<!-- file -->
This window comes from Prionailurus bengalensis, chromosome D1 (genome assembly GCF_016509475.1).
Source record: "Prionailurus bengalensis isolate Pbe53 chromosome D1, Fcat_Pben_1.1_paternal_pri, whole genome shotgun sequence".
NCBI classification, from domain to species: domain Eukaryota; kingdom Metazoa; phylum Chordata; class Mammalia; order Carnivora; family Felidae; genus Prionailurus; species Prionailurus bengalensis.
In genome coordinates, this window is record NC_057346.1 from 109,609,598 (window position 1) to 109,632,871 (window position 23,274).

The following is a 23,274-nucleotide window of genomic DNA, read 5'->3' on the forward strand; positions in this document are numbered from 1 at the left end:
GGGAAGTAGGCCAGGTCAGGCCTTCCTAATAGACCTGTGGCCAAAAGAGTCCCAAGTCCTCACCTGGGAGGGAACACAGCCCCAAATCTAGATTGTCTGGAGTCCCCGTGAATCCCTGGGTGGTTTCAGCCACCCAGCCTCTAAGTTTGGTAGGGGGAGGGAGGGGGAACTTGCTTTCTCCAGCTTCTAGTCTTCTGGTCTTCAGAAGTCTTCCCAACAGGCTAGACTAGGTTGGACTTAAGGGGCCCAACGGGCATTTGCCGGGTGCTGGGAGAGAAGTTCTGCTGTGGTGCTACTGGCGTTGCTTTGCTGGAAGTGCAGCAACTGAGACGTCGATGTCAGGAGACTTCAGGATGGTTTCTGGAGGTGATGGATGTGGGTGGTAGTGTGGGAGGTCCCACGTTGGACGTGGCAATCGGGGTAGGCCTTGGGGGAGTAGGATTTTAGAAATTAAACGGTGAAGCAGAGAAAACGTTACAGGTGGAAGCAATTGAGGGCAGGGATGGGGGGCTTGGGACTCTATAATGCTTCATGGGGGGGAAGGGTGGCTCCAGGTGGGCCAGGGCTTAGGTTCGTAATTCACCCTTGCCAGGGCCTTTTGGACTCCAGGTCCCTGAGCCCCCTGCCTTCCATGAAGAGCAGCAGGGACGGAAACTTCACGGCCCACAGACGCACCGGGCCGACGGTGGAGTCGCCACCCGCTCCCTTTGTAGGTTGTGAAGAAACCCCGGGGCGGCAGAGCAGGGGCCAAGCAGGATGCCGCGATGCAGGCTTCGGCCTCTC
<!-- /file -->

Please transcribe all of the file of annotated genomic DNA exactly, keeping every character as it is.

This window comes from Prionailurus bengalensis, chromosome D1 (genome assembly GCF_016509475.1).
Source record: "Prionailurus bengalensis isolate Pbe53 chromosome D1, Fcat_Pben_1.1_paternal_pri, whole genome shotgun sequence".
NCBI classification, from domain to species: domain Eukaryota; kingdom Metazoa; phylum Chordata; class Mammalia; order Carnivora; family Felidae; genus Prionailurus; species Prionailurus bengalensis.
In genome coordinates, this window is record NC_057346.1 from 109,609,598 (window position 1) to 109,632,871 (window position 23,274).

The following is a 23,274-nucleotide window of genomic DNA, read 5'->3' on the forward strand; positions in this document are numbered from 1 at the left end:
GGGAAGTAGGCCAGGTCAGGCCTTCCTAATAGACCTGTGGCCAAAAGAGTCCCAAGTCCTCACCTGGGAGGGAACACAGCCCCAAATCTAGATTGTCTGGAGTCCCCGTGAATCCCTGGGTGGTTTCAGCCACCCAGCCTCTAAGTTTGGTAGGGGGAGGGAGGGGGAACTTGCTTTCTCCAGCTTCTAGTCTTCTGGTCTTCAGAAGTCTTCCCAACAGGCTAGACTAGGTTGGACTTAAGGGGCCCAACGGGCATTTGCCGGGTGCTGGGAGAGAAGTTCTGCTGTGGTGCTACTGGCGTTGCTTTGCTGGAAGTGCAGCAACTGAGACGTCGATGTCAGGAGACTTCAGGATGGTTTCTGGAGGTGATGGATGTGGGTGGTAGTGTGGGAGGTCCCACGTTGGACGTGGCAATCGGGGTAGGCCTTGGGGGAGTAGGATTTTAGAAATTAAACGGTGAAGCAGAGAAAACGTTACAGGTGGAAGCAATTGAGGGCAGGGATGGGGGGCTTGGGACTCTATAATGCTTCATGGGGGGGAAGGGTGGCTCCAGGTGGGCCAGGGCTTAGGTTCGTAATTCACCCTTGCCAGGGCCTTTTGGACTCCAGGTCCCTGAGCCCCCTGCCTTCCATGAAGAGCAGCAGGGACGGAAACTTCACGGCCCACAGACGCACCGGGCCGACGGTGGAGTCGCCACCCGCTCCCTTTGTAGGTTGTGAAGAAACCCCGGGGCGGCAGAGCAGGGGCCAAGCAGGATGCCGCGATGCAGGCTTCGGCCTCTC